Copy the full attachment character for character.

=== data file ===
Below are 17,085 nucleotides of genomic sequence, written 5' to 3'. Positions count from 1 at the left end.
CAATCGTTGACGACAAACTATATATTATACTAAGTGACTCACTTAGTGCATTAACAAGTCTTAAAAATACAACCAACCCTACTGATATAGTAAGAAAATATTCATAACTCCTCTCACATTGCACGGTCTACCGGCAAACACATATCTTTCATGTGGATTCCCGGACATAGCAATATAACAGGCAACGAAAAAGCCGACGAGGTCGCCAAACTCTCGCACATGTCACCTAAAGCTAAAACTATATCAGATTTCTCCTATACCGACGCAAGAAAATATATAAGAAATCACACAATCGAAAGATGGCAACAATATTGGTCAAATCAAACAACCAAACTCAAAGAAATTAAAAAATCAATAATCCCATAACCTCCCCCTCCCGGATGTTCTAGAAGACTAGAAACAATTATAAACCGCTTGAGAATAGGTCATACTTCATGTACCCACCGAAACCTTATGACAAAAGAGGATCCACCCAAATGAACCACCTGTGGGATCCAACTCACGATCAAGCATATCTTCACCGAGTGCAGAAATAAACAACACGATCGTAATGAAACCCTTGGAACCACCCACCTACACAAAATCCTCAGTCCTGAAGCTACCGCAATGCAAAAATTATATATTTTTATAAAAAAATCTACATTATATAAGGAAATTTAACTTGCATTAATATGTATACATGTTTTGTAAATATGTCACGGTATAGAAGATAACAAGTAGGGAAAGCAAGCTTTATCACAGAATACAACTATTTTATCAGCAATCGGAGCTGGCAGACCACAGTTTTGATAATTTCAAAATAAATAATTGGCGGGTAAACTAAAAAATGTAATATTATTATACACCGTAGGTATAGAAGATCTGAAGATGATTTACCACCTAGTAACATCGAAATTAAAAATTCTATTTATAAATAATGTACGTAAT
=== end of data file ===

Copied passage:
Below are 17,085 nucleotides of genomic sequence, written 5' to 3'. Positions count from 1 at the left end.
CAATCGTTGACGACAAACTATATATTATACTAAGTGACTCACTTAGTGCATTAACAAGTCTTAAAAATACAACCAACCCTACTGATATAGTAAGAAAATATTCATAACTCCTCTCACATTGCACGGTCTACCGGCAAACACATATCTTTCATGTGGATTCCCGGACATAGCAATATAACAGGCAACGAAAAAGCCGACGAGGTCGCCAAACTCTCGCACATGTCACCTAAAGCTAAAACTATATCAGATTTCTCCTATACCGACGCAAGAAAATATATAAGAAATCACACAATCGAAAGATGGCAACAATATTGGTCAAATCAAACAACCAAACTCAAAGAAATTAAAAAATCAATAATCCCATAACCTCCCCCTCCCGGATGTTCTAGAAGACTAGAAACAATTATAAACCGCTTGAGAATAGGTCATACTTCATGTACCCACCGAAACCTTATGACAAAAGAGGATCCACCCAAATGAACCACCTGTGGGATCCAACTCACGATCAAGCATATCTTCACCGAGTGCAGAAATAAACAACACGATCGTAATGAAACCCTTGGAACCACCCACCTACACAAAATCCTCAGTCCTGAAGCTACCGCAATGCAAAAATTATATATTTTTATAAAAAAATCTACATTATATAAGGAAATTTAACTTGCATTAATATGTATACATGTTTTGTAAATATGTCACGGTATAGAAGATAACAAGTAGGGAAAGCAAGCTTTATCACAGAATACAACTATTTTATCAGCAATCGGAGCTGGCAGACCACAGTTTTGATAATTTCAAAATAAATAATTGGCGGGTAAACTAAAAAATGTAATATTATTATACACCGTAGGTATAGAAGATCTGAAGATGATTTACCACCTAGTAACATCGAAATTAAAAATTCTATTTATAAATAATGTACGTAAT